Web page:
Wavertree Gardens

Walk down alongside Wavertree C.of E. School's playground fence, turning right to reach the old sandstone boundary wall which now separates the park from the Prince Alfred Nursing Home. Follow this wall round as far as the electricity sub-station, then leave the Mystery through the gate to your right. You are now standing alongside Wavertree Gardens, one of the few surviving examples of Sir Lancelot Keay's tenement blocks. Built in 1935, the 72 flats were designed to house families displaced by local slum clearance in Pye Street, Hills Place and other similar 'courts' off the High Street.

Lancelot Keay was Liverpool's Director of Housing from 1925 onwards, and also City Architect from 1939 until his retirement in 1948. He initially specialised in producing very attractive, low density suburban estates, but during the 1930s the scale of the rehousing problem, together with a new system of government grants, encouraged him to increase densities. Keay designed a number of tenement blocks - all euphemistically named 'Gardens' - some of them, like this one, neo-Georgian but most of them in a modernistic style inspired by Continental architects. In 1935 Wavertree Gardens was visited and admired by delegates to the 14th International Housing and Town Planning Congress. Now, however, the block is sadly neglected, and its future is uncertain.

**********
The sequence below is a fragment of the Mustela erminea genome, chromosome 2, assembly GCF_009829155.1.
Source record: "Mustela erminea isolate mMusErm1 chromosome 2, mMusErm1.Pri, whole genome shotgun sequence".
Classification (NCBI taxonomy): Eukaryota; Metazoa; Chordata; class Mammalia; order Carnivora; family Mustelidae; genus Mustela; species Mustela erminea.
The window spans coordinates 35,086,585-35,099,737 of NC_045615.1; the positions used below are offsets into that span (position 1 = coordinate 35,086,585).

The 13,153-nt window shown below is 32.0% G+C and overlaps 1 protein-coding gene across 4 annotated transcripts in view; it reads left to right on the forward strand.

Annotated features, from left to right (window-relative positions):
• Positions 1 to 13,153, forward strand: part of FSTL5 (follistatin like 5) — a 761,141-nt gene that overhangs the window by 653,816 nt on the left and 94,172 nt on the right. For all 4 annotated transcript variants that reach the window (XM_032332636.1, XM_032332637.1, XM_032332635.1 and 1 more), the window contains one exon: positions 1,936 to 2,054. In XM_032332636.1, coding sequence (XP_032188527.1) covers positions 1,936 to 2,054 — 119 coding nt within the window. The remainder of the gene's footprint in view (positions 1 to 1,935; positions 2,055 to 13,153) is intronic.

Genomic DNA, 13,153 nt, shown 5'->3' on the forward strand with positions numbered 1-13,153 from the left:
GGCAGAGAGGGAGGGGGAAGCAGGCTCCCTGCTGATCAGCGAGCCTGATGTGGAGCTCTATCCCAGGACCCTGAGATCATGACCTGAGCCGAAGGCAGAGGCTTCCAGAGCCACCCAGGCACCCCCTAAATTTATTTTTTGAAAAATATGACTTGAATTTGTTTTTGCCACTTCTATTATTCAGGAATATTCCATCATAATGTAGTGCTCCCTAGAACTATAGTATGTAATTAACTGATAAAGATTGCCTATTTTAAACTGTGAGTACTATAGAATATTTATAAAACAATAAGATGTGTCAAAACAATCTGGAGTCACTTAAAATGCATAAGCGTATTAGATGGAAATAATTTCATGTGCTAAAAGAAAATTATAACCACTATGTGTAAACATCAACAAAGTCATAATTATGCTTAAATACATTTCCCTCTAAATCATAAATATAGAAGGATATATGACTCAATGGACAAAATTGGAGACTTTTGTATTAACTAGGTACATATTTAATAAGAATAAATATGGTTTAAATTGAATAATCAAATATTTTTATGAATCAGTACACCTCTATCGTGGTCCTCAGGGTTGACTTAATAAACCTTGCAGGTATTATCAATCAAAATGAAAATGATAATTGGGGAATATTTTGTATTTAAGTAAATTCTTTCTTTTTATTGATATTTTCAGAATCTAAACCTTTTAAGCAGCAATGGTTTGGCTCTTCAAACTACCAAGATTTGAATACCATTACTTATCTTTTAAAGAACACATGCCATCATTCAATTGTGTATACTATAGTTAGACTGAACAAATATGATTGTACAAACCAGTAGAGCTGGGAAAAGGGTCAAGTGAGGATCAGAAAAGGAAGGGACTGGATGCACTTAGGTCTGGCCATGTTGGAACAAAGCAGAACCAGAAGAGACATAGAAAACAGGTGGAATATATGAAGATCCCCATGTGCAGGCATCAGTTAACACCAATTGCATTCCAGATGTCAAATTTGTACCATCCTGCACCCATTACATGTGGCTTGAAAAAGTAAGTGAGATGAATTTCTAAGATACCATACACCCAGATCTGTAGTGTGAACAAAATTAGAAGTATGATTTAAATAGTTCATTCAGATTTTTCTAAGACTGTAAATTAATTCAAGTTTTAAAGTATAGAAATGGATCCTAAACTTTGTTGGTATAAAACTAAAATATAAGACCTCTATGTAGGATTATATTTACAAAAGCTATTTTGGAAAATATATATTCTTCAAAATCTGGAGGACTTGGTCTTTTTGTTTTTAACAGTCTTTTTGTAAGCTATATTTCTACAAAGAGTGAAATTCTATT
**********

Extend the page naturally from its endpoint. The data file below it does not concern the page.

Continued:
Before entering the High Street, look down beneath your feet. You should be able to make out different types of stone: sandstone blocks on the outside and smaller granite setts in the centre of the path. This is a - probably unique - reminder of the days of horse-drawn trams in Liverpool. Wavertree Gardens was built partly on the site of the Liverpool Tramways Company's depot and stables, and the granite setts were laid between the tram tracks so as to avoid the road surface being eroded by the constant clatter of horseshoes. This is a feature which could so easily be lost during the course of 'improvements' to the footpath.

The above is an extract from 'DISCOVERING HISTORIC WAVERTREE',
. © Mike Chitty 1999.
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Page created by MRC 26 February 2000.